I am not so arrogant as to say that Lutherans have everything figured out and everybody else is wrong.  I think there is a great deal we can learn from other Christians in other denominations, including the Catholics, Methodists, Baptists, Pentecostals, Episcopalians, Presbyterians, and others.  I also happen to believe they have a lot to learn from us.  I am a Lutheran by choice, not by chance, because I believe that we have the best answers to the questions that have been asked about the Bible throughout Christian history.  However, I do not think we have all the answers.  Nor do I believe that we will be the only people in heaven!  All believers in Christ, regardless of denomination, will be part of the heavenly choir.

But that doesn’t mean differences don’t matter.  Differences do matter because doctrine matters.  According to the Apostle Paul, doctrine saves: “Keep a close watch on yourself and on the teaching.  Persist in this, for by so doing you will save both yourself and your hearers” (1 Tim. 4:16).  That is why outward unity must be predicated upon unity in doctrine—agreement in the Scriptures.

Still, we must humbly admit that we cannot make ourselves one.  We do not “achieve” unity.  Only Jesus can make us one.  That’s why he prays, “Holy Father, keep them in your name…, that they may be one, even as we are one” (John 17:11).  Jesus wants us to be one just as the life of the Triune God is One.  He unites his Church by praying for her, teaching his Word, and dying for her.  He makes us one by giving his life for the Church.  We are united to one another when we are united to Christ and his Word in Holy Baptism.  And so, like all good things, the Church’s unity is a gift from God.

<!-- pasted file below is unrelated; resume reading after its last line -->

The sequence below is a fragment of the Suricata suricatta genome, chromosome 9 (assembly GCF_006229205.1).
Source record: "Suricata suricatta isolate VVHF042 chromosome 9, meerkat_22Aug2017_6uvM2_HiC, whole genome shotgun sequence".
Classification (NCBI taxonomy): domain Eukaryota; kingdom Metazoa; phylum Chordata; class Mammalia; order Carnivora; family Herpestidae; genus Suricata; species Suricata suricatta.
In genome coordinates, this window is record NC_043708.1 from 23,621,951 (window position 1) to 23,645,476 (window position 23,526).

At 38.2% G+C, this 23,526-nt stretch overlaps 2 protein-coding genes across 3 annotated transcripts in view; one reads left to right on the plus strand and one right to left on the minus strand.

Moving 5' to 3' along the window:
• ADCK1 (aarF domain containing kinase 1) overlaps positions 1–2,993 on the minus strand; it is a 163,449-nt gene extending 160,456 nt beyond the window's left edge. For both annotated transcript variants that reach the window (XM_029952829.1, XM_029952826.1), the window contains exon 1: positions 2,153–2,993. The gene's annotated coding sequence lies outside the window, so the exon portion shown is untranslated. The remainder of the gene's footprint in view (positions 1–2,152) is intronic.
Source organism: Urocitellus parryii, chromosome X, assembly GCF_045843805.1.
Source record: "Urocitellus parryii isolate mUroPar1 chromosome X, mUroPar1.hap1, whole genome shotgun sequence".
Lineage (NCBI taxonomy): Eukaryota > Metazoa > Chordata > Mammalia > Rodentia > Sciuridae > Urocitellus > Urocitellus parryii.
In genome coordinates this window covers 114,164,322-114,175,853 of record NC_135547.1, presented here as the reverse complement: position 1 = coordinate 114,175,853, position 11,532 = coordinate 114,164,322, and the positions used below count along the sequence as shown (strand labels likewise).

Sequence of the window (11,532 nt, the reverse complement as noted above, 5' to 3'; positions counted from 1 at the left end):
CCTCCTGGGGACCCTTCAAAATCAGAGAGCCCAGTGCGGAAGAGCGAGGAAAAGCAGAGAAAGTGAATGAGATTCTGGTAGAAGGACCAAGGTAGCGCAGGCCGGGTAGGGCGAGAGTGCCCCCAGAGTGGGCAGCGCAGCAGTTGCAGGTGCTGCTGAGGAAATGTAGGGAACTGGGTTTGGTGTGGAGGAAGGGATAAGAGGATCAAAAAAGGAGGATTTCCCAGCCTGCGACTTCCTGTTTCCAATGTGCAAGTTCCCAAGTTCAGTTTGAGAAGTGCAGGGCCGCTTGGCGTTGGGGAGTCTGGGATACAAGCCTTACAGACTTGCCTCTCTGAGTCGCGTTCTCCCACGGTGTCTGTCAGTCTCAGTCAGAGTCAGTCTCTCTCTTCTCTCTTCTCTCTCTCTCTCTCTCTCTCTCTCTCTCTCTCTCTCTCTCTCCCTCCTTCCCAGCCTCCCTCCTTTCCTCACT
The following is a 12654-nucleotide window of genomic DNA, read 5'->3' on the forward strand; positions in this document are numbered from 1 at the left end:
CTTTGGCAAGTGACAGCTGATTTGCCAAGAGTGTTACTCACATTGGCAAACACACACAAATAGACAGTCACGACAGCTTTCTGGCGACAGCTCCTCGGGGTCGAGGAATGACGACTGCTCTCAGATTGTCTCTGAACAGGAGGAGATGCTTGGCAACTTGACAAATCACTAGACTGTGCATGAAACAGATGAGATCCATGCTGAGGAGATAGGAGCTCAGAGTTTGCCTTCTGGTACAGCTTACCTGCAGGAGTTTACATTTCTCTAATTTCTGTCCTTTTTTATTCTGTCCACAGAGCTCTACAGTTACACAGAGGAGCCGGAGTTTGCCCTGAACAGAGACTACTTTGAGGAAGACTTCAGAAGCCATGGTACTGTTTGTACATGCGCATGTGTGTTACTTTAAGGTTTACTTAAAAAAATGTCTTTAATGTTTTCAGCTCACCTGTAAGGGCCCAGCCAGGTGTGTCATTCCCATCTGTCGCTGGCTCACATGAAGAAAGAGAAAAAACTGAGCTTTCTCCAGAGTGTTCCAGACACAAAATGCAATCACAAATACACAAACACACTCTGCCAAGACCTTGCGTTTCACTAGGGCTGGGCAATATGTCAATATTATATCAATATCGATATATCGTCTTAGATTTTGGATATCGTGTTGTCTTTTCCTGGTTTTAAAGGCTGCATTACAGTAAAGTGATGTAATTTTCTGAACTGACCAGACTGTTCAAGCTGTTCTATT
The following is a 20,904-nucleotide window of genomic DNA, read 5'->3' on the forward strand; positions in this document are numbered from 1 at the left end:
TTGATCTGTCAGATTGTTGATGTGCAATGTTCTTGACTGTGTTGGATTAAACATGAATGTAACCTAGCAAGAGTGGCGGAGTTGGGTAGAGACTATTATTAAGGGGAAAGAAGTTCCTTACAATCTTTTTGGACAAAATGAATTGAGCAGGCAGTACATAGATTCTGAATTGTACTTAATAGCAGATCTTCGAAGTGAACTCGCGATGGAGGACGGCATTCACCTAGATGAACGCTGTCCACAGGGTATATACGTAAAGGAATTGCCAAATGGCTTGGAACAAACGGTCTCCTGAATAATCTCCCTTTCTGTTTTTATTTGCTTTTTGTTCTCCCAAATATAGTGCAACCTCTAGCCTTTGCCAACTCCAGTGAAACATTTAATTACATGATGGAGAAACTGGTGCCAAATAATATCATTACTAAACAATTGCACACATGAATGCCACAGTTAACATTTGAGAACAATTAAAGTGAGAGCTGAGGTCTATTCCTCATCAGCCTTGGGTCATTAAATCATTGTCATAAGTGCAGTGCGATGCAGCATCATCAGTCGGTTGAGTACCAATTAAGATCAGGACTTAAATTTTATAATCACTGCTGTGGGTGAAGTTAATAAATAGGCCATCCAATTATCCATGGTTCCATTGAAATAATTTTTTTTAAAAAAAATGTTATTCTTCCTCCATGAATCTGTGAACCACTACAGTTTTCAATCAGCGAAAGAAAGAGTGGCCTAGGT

Jesus’ high priestly prayer is all about gifts.  God gives gifts to Jesus, who gives to us (his disciples), who give to the world.  God loves to give good gifts—“every good and perfect gift is from above” (Jas. 1:17).  So the Father gives authority (John 17:2), his Word (v. 8), his name (v. 11), and the disciples (vv. 6, 9) to Jesus.  Jesus then gives (speaks) the Word to us (v. 8), the same Word that we then speak in our witness to the world (vv. 18, 20, 23).  The greatest gift of all the salvation one for us by Jesus on the cross: eternal life in his name.  As Jesus says, “This is eternal life, that they know you the only true God, and Jesus Christ whom you have sent” (John 17:3).

Ultimately, our unity comes from believing in Jesus and saying the same words Jesus and the Father say.  In fact, that is what it means to confess the faith.  “Confess” is a Latin word that means to “say together.”  In turn, the Latin confessio comes from a Greek word (homologeō), which means “to say the same things.”  No wonder, then, that Jesus prays, “Sanctify them in the truth; your word is truth” (John 17:17).  Disciples of Jesus pray and study the Scripture together, for that is how the Lord makes us one.

Jesus prays for the unity of the Church.  So do we.  Will you pray with me?  Let’s say an “echo” prayer like I do in the children’s message.  Lord Jesus… make us one… as You and the Father are one… End our divisions… and unite us in Your Word… In Jesus’ name, Amen.  Alleluia!  Christ is risen!  He is risen indeed!  Alleluia!